GD promptly declared victory but it remains plagued by crises both in terms of political strategy as well as personal rivalries within its management. A number of high-profile MPs have recently left the party but remain in politics. Eka Beselia, former head of the parliament’s legal affairs committee, has already set up her own party. GD’s parliamentary group leader Archil Talakvadze has already announced that the party will present a new team and new programme for the 2020 elections. Both the government and the opposition seem oblivious to Georgians’ growing discontent with the political duopoly. Bidzina Ivanishvili, once the country’s saviour, topped the ranking of most disliked politicians in April 2019. Over a third of Georgians cannot identify a party that is closest to their views – only 21% name Georgian Dream and 15% UNM. The majority of Georgians are political orphans, with 60% unsure of whom they could vote for in the next parliamentary election. In Ivanishvili’s own words, “[Georgia’s] political elite is as poor as our economy… It is our misfortune that the political establishment is so poor it cannot produce a new force.”

At the same time, Georgian’s democratic reform drive is flat-lining. In the 2019 Freedom House report, Georgia recorded a lower score for the first time since 2014, and its World Press Freedom Ranking deteriorated as well. Judicial reform is stalling, and judicial independence scores are back to 2012-2013 levels, leaving the judiciary prone to political manipulation both in the run-up to the elections and after them.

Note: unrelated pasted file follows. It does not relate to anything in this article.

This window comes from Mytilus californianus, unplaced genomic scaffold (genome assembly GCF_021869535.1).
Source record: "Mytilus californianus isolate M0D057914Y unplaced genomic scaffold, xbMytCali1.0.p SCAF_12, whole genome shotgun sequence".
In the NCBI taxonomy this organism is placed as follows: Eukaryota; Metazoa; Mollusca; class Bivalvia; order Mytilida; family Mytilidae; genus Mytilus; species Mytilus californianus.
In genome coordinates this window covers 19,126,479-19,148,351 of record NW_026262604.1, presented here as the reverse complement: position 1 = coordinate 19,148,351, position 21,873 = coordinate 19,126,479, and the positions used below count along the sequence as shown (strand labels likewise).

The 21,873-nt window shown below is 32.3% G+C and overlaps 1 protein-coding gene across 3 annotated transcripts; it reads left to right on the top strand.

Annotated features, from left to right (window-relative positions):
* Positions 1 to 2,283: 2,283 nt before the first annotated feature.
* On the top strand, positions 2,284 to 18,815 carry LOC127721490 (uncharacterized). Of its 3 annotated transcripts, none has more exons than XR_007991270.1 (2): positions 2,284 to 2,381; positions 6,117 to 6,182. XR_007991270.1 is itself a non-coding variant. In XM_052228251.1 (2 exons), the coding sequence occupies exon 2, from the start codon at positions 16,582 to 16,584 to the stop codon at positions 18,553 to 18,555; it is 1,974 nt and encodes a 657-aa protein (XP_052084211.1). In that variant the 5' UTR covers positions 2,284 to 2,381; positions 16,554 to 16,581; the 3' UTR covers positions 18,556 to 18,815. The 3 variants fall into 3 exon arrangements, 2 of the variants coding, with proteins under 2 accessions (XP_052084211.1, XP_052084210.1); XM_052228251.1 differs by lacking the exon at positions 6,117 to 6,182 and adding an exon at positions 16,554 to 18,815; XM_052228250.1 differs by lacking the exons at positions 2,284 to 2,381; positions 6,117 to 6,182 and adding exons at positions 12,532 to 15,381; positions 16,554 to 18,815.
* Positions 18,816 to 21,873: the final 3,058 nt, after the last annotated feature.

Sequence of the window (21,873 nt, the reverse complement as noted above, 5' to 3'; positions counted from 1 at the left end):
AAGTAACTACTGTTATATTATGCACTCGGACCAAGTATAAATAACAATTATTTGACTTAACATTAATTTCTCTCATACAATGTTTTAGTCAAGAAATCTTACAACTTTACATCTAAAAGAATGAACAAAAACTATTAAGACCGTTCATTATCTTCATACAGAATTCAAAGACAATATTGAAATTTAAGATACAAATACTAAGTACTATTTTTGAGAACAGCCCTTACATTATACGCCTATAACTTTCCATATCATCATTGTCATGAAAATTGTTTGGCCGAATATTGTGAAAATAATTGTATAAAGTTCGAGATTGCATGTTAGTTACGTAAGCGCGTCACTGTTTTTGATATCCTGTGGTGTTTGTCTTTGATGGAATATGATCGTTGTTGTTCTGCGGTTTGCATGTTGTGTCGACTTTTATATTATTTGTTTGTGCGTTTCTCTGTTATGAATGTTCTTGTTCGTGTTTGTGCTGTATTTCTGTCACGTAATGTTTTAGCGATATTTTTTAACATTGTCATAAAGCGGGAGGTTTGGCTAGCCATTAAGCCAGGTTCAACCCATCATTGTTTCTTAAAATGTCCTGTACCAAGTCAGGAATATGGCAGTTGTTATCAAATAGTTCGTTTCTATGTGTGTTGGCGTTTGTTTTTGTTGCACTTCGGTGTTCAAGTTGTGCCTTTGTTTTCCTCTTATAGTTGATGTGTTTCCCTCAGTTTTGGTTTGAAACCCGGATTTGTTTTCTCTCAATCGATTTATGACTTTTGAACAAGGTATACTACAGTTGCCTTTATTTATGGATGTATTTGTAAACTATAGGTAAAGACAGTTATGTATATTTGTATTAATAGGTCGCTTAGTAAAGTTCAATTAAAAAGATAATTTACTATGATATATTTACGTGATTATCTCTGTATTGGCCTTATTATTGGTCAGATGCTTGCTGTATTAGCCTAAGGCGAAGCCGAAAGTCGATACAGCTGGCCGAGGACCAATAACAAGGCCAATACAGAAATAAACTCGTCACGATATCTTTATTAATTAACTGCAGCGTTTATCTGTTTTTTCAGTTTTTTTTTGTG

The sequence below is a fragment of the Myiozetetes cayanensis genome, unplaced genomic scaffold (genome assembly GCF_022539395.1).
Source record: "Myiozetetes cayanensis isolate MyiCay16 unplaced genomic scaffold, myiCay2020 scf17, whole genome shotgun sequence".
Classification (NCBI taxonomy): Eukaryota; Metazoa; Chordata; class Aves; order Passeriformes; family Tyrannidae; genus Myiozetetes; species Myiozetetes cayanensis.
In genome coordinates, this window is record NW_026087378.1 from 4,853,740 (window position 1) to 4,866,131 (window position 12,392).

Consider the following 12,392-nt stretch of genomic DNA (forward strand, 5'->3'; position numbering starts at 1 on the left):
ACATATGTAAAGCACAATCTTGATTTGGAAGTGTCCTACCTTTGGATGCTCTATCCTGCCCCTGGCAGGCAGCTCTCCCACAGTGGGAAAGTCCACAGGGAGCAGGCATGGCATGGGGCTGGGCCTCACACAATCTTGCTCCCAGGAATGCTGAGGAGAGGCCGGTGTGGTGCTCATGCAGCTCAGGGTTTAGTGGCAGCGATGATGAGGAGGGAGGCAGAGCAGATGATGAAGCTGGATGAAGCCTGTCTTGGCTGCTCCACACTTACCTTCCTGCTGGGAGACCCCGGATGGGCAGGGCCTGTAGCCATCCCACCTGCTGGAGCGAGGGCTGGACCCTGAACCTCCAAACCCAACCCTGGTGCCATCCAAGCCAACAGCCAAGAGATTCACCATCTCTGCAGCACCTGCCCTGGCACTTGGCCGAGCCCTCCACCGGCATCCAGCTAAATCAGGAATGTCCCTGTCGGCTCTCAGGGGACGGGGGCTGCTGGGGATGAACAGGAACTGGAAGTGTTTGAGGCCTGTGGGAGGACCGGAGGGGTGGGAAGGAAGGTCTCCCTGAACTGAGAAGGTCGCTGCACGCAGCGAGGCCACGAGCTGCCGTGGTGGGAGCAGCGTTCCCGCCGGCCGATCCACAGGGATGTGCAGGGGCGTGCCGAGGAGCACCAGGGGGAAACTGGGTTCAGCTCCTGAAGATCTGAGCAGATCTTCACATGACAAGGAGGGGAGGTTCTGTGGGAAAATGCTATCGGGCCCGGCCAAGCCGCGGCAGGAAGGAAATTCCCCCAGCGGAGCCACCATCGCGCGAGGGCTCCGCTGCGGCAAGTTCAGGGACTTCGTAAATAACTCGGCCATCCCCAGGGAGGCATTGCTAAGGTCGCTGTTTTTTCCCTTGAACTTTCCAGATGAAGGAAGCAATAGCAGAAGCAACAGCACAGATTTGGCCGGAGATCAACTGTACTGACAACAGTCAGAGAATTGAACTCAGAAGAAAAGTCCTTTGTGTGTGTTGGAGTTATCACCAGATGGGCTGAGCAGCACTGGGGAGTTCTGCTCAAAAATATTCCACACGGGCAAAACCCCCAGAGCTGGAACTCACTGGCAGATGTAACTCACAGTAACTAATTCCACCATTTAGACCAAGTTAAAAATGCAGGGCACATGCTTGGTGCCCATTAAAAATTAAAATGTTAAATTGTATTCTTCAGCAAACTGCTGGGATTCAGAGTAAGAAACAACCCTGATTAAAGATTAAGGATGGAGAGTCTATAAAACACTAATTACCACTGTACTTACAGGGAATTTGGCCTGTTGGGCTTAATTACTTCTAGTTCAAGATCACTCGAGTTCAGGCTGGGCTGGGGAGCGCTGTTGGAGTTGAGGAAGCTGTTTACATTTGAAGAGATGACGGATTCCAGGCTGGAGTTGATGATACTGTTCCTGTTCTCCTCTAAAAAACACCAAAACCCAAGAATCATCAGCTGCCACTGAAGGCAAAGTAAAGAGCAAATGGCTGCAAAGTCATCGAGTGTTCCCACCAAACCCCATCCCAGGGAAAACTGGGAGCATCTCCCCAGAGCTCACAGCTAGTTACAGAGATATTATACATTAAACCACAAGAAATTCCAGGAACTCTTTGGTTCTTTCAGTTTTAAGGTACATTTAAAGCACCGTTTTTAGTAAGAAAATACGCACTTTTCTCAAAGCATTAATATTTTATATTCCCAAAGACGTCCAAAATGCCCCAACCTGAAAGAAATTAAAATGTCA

Thinking Ahead

Mainstream parties’ inability to change and adapt to voter needs leaves Georgia’s political future ahead of 2020 elections uncertain. In the absence of new political ideas, and the ongoing tensions over strategy and tactics within the many factions in government and party, clinging on to power becomes the single most important factor uniting the current ruling elite ahead of a crucial election. Georgian Dream’s tendency to mobilise voters through administrative resources rather than genuinely competitive campaigning runs the risk of democratic backsliding and state capture.

Tumultuous developments in June—in the run-up to the first Tbilisi Pride, as well as mass protests and riots over the invitation of a Russian MP Gavrilov to parliament—show that neither the pro-Russian nor anti-Russian groups will not shy away from violence. The #Occupeyed movement further suggests that although many Georgians may sympathize anti-government sentiments and are eager to express their dissatisfaction with Georgian Dream’s performance, they remain sceptical about the intentions and ideas of the opposition.

Georgian society’s increased disillusionment with mainstream political players leaves a dangerous vacuum within Georgia’s political scene. In view of this, many new internal players, including ex-UNM and ex-GD and the emerging extreme right-wing political movements and external actors supporting them, are likely to capitalise on the opportunity to challenge political stagnation of recent years and reshape the political landscape in 2020. With structural barriers to entry reportedly being reduced, the next parliament could usher in a multitude of new voices, opportunities, as well as challenges.

Dr. Max Fras is an EDSN fellow and previously a visiting fellow at LSE. EDSN is an international research fellowship project of the Center of Social Sciences, Tbilisi and made possible with the support of the National Endowment for Democracy.